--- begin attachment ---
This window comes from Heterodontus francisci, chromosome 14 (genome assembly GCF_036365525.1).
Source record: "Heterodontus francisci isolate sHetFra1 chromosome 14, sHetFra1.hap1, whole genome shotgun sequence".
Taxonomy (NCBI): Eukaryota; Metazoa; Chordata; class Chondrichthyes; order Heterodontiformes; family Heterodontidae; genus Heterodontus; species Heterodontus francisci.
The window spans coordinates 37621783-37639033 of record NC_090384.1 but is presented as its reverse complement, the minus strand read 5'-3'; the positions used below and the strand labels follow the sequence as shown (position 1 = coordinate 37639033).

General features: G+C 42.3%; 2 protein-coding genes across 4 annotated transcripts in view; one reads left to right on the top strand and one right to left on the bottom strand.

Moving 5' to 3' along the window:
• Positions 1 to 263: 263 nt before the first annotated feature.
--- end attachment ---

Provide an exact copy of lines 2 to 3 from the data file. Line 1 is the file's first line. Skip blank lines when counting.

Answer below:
Source record: "Heterodontus francisci isolate sHetFra1 chromosome 14, sHetFra1.hap1, whole genome shotgun sequence".
Taxonomy (NCBI): Eukaryota; Metazoa; Chordata; class Chondrichthyes; order Heterodontiformes; family Heterodontidae; genus Heterodontus; species Heterodontus francisci.